The treatment choices for each person with eye cancer depend on the size and location of the tumor, the results of lab tests, and the stage or extent of the disease. The doctor also considers the person's age and general health when deciding on a treatment plan. Preservation of sight is an important consideration when thinking about different treatment options.
Many patients want to learn all they can about their disease and their treatment choices so that they can take an active part in decisions about their medical care. They are likely to have many questions and concerns about their treatment options.
The doctor is the best person to answer questions about treatment, such as what the treatment choices are, how successful it is expected to be, and what the side effects may be. Most patients also want to know whether they will have to change their normal activities.
Treatment for eye cancer usually involves local or systemic methods. Local treatments are used to destroy cancer cells in a particular area. Surgery and radiation therapy are forms of local treatment. Depending on location, limited surgical methods may be available. Systemic treatments are used to destroy or control cancer cells throughout the entire body. Chemotherapy and biologic therapy are systemic treatments. A patient may have just one type of treatment or a combination of treatments.
Primary treatment for these tumors consists of surgery. In some cases, Mohs surgery can be performed. This involves removing very small, thin pieces of tissue and immediately examining them under a microscope. If cancer cells are seen, more tissue is removed and examined. Once the tissue samples are clear of cancer cells, the procedure is completed.
If the tumor is large, cryotherapy (freezing of the tumor) may be needed. Researchers are also studying the use of chemotherapy eye drops for people who have conjunctival melanoma (and have tumors in several places on the eye). Conjunctival lymphomas may be treated with radiation alone, as long as there is no lymphoma elsewhere. Lymphomas that occur inside the eye, also called intraocular lymphoma, need to be treated with chemotherapy. Surgery usually is not used to treat lymphoma of the eye, but sometimes a biopsy is done to confirm a diagnosis of intraocular lymphoma.
These are rare tumors. Treatment of these tumors depends on whether the tumor is growing and also whether there is any complication from the tumor (for example, uncontrolled glaucoma). In the case of glaucoma that does not get better with medication, or if the tumor is growing quickly, it may be necessary to remove the entire eye (enucleation). If the tumor is not growing and the glaucoma can be controlled with medication, the treatment can be less aggressive.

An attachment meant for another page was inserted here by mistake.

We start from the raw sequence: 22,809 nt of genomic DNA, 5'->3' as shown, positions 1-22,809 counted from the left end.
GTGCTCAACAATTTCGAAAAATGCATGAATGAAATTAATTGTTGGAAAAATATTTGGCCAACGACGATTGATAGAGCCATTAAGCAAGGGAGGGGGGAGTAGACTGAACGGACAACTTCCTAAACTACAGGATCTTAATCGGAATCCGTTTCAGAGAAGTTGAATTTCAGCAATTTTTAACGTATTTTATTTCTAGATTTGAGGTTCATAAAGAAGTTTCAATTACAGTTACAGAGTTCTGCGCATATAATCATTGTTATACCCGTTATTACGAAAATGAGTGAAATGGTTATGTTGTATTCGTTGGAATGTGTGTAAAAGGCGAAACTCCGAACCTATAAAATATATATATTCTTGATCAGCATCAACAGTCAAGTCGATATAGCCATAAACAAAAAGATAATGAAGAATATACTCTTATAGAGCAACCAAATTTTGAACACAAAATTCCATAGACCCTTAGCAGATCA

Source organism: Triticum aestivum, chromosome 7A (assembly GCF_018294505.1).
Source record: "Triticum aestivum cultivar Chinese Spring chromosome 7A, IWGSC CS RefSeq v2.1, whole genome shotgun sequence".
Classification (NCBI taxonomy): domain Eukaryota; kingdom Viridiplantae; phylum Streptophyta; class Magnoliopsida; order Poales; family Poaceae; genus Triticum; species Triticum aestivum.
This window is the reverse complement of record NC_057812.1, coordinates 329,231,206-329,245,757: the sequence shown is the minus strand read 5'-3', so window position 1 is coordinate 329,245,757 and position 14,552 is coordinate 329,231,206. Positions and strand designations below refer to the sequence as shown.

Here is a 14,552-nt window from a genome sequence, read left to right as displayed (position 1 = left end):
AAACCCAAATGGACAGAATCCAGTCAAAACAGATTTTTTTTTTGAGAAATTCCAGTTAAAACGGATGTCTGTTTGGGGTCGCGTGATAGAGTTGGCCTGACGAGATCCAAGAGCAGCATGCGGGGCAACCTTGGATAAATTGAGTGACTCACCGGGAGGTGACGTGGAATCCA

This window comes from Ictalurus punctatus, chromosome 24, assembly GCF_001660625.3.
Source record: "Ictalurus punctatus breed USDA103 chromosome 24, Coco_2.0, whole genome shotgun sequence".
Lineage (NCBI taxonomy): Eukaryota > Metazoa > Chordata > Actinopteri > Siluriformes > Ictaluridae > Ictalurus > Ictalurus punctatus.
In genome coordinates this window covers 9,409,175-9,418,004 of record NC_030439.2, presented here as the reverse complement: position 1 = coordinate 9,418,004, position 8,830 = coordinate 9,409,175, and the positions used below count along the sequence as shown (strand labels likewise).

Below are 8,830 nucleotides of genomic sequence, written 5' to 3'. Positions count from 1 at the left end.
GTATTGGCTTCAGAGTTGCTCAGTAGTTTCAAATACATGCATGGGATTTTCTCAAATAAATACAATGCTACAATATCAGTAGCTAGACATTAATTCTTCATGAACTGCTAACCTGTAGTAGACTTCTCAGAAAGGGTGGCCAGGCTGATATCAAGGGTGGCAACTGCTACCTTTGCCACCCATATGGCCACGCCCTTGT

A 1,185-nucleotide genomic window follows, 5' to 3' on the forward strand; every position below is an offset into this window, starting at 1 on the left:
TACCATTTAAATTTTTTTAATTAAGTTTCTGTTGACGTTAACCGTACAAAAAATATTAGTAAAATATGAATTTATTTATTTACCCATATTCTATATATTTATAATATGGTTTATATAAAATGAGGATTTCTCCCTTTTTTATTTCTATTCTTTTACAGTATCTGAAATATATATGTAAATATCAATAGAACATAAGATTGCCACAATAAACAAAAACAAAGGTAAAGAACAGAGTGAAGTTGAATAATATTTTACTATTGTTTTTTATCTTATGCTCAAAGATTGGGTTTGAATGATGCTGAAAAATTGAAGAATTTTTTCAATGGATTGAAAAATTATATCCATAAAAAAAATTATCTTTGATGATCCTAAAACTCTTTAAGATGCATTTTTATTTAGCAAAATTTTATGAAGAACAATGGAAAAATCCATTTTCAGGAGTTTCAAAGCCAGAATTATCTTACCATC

Melanomas. The treatment for choroidal melanomas can include thermal destruction (cryotherapy or photocoagulation), radiation, local resection, complete removal of the eye, or no treatment at all (observation alone). The choice depends on the size of the tumor, on whether or not it is growing, and whether or not the person is having symptoms. All these options should be discussed in depth with the doctor, weighing all the risks and benefits of each choice. In some cases, chemotherapy will be recommended.
Nevus. Nevi in the eye can be compared to freckles on the skin. They are very rare and almost never require treatment. But, nevi can turn into malignant melanoma. If they do, they are treated as malignant melanoma.
Doctors are always finding new ways to treat eye cancer. These new methods are tested in clinical trials. Before beginning treatment, a person should ask his or her doctor if there are any clinical trials he or she should consider.
Some types of cancer involve glands of the eyelid, like the sebaceous gland. The treatment most commonly used for cancer of the eyelid is surgery. The goal of surgery is to remove all of the cancer. The type of surgery used depends on the size of the tumor. If the tumor requires removal of most of the eyelid, the eyelid will be remade (reconstructed) using plastic surgery. In some cases, radiation may be needed after surgery to kill any cancer cells that may have been left behind. Radiation will usually affect eyesight.